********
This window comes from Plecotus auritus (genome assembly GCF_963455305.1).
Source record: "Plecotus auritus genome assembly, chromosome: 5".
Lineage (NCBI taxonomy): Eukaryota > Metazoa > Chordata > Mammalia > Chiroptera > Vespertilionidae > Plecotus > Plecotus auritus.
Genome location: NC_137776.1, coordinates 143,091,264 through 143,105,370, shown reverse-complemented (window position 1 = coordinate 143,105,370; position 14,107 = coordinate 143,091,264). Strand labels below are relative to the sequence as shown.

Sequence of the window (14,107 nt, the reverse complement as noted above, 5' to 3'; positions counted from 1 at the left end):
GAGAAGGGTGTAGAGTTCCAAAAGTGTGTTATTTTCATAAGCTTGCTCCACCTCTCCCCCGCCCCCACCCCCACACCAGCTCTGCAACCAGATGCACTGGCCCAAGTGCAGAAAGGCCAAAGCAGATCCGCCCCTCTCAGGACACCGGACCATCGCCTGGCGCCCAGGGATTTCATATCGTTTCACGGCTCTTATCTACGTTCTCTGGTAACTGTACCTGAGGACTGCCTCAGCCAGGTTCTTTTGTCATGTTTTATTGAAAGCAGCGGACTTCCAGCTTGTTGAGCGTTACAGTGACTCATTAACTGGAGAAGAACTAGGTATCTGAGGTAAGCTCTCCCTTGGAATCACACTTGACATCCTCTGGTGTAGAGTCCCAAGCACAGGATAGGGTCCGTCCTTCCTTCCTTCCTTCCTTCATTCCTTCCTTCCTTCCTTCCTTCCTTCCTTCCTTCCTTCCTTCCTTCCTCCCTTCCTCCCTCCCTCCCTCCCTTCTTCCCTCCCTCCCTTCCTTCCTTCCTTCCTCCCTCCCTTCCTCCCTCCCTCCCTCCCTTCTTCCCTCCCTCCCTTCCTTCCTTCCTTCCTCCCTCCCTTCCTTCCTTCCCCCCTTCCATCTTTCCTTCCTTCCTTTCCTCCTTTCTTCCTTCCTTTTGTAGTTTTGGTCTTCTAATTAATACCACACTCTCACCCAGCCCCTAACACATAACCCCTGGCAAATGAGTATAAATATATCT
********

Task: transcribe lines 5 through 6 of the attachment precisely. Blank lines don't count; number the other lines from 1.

Sequence of the window (14,107 nt, the reverse complement as noted above, 5' to 3'; positions counted from 1 at the left end):
GAGAAGGGTGTAGAGTTCCAAAAGTGTGTTATTTTCATAAGCTTGCTCCACCTCTCCCCCGCCCCCACCCCCACACCAGCTCTGCAACCAGATGCACTGGCCCAAGTGCAGAAAGGCCAAAGCAGATCCGCCCCTCTCAGGACACCGGACCATCGCCTGGCGCCCAGGGATTTCATATCGTTTCACGGCTCTTATCTACGTTCTCTGGTAACTGTACCTGAGGACTGCCTCAGCCAGGTTCTTTTGTCATGTTTTATTGAAAGCAGCGGACTTCCAGCTTGTTGAGCGTTACAGTGACTCATTAACTGGAGAAGAACTAGGTATCTGAGGTAAGCTCTCCCTTGGAATCACACTTGACATCCTCTGGTGTAGAGTCCCAAGCACAGGATAGGGTCCGTCCTTCCTTCCTTCCTTCCTTCATTCCTTCCTTCCTTCCTTCCTTCCTTCCTTCCTTCCTTCCTTCCTTCCTCCCTTCCTCCCTCCCTCCCTCCCTTCTTCCCTCCCTCCCTTCCTTCCTTCCTTCCTCCCTCCCTTCCTCCCTCCCTCCCTCCCTTCTTCCCTCCCTCCCTTCCTTCCTTCCTTCCTCCCTCCCTTCCTTCCTTCCCCCCTTCCATCTTTCCTTCCTTCCTTTCCTCCTTTCTTCCTTCCTTTTGTAGTTTTGGTCTTCTAATTAATACCACACTCTCACCCAGCCCCTAACACATAACCCCTGGCAAATGAGTATAAATATATCT